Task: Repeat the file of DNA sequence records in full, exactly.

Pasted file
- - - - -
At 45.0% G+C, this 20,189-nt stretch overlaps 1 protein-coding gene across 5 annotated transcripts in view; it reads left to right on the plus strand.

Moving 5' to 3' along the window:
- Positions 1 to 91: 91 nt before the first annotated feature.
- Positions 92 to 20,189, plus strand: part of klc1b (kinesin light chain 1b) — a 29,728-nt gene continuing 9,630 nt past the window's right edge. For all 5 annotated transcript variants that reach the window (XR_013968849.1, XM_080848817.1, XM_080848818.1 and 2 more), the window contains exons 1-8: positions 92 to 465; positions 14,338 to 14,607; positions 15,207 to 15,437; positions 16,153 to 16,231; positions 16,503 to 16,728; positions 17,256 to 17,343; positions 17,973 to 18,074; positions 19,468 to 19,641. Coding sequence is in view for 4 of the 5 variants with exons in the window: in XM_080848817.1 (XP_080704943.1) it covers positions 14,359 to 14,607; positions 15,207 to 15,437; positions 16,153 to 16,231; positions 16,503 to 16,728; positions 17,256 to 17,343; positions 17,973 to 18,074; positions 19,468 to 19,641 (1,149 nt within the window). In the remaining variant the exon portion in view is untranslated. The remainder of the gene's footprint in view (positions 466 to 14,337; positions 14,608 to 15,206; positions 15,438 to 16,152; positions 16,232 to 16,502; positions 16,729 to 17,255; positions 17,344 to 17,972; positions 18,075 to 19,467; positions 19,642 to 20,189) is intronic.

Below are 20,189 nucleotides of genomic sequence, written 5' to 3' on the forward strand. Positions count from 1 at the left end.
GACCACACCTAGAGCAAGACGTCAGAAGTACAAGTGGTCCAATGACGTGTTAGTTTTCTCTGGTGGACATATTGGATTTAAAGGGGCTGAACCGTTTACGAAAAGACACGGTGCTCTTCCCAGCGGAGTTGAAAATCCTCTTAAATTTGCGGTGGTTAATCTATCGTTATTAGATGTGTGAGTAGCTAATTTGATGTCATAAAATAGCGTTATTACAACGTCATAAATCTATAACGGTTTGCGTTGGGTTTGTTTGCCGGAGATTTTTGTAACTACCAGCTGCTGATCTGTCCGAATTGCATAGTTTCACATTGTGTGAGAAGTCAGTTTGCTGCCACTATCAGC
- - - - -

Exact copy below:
At 45.0% G+C, this 20,189-nt stretch overlaps 1 protein-coding gene across 5 annotated transcripts in view; it reads left to right on the plus strand.

Moving 5' to 3' along the window:
- Positions 1 to 91: 91 nt before the first annotated feature.
- Positions 92 to 20,189, plus strand: part of klc1b (kinesin light chain 1b) — a 29,728-nt gene continuing 9,630 nt past the window's right edge. For all 5 annotated transcript variants that reach the window (XR_013968849.1, XM_080848817.1, XM_080848818.1 and 2 more), the window contains exons 1-8: positions 92 to 465; positions 14,338 to 14,607; positions 15,207 to 15,437; positions 16,153 to 16,231; positions 16,503 to 16,728; positions 17,256 to 17,343; positions 17,973 to 18,074; positions 19,468 to 19,641. Coding sequence is in view for 4 of the 5 variants with exons in the window: in XM_080848817.1 (XP_080704943.1) it covers positions 14,359 to 14,607; positions 15,207 to 15,437; positions 16,153 to 16,231; positions 16,503 to 16,728; positions 17,256 to 17,343; positions 17,973 to 18,074; positions 19,468 to 19,641 (1,149 nt within the window). In the remaining variant the exon portion in view is untranslated. The remainder of the gene's footprint in view (positions 466 to 14,337; positions 14,608 to 15,206; positions 15,438 to 16,152; positions 16,232 to 16,502; positions 16,729 to 17,255; positions 17,344 to 17,972; positions 18,075 to 19,467; positions 19,642 to 20,189) is intronic.

Below are 20,189 nucleotides of genomic sequence, written 5' to 3' on the forward strand. Positions count from 1 at the left end.
GACCACACCTAGAGCAAGACGTCAGAAGTACAAGTGGTCCAATGACGTGTTAGTTTTCTCTGGTGGACATATTGGATTTAAAGGGGCTGAACCGTTTACGAAAAGACACGGTGCTCTTCCCAGCGGAGTTGAAAATCCTCTTAAATTTGCGGTGGTTAATCTATCGTTATTAGATGTGTGAGTAGCTAATTTGATGTCATAAAATAGCGTTATTACAACGTCATAAATCTATAACGGTTTGCGTTGGGTTTGTTTGCCGGAGATTTTTGTAACTACCAGCTGCTGATCTGTCCGAATTGCATAGTTTCACATTGTGTGAGAAGTCAGTTTGCTGCCACTATCAGC